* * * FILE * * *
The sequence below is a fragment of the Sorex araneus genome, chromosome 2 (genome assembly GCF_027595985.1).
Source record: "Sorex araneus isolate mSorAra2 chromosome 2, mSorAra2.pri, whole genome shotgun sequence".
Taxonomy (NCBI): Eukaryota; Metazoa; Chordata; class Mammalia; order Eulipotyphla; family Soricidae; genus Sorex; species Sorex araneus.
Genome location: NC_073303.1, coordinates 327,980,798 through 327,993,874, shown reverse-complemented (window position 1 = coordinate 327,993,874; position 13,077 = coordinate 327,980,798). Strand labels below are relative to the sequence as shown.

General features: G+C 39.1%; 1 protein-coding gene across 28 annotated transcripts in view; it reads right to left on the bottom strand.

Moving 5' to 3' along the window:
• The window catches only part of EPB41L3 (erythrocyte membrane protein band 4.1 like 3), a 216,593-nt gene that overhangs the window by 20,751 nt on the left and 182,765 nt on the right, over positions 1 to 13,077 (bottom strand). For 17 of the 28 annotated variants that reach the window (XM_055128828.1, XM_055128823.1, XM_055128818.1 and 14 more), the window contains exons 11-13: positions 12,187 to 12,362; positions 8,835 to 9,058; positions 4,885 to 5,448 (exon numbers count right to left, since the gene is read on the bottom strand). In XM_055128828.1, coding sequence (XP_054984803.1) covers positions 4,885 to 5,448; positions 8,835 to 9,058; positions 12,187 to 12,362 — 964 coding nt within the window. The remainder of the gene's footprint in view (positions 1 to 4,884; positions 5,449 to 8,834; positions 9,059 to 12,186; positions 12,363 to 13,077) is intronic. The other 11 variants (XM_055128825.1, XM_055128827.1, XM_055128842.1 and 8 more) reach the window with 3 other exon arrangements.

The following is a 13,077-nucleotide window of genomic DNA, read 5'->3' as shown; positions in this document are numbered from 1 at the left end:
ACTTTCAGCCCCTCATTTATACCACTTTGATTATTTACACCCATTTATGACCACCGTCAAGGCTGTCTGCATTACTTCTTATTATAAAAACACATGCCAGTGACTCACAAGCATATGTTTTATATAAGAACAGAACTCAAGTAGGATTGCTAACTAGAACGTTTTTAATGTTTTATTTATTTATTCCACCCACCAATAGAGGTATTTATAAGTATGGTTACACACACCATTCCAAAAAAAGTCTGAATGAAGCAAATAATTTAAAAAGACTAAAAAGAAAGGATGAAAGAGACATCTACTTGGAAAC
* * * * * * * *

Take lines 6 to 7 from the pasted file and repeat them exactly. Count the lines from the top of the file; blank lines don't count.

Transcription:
Moving 5' to 3' along the window:
• The window catches only part of EPB41L3 (erythrocyte membrane protein band 4.1 like 3), a 216,593-nt gene that overhangs the window by 20,751 nt on the left and 182,765 nt on the right, over positions 1 to 13,077 (bottom strand). For 17 of the 28 annotated variants that reach the window (XM_055128828.1, XM_055128823.1, XM_055128818.1 and 14 more), the window contains exons 11-13: positions 12,187 to 12,362; positions 8,835 to 9,058; positions 4,885 to 5,448 (exon numbers count right to left, since the gene is read on the bottom strand). In XM_055128828.1, coding sequence (XP_054984803.1) covers positions 4,885 to 5,448; positions 8,835 to 9,058; positions 12,187 to 12,362 — 964 coding nt within the window. The remainder of the gene's footprint in view (positions 1 to 4,884; positions 5,449 to 8,834; positions 9,059 to 12,186; positions 12,363 to 13,077) is intronic. The other 11 variants (XM_055128825.1, XM_055128827.1, XM_055128842.1 and 8 more) reach the window with 3 other exon arrangements.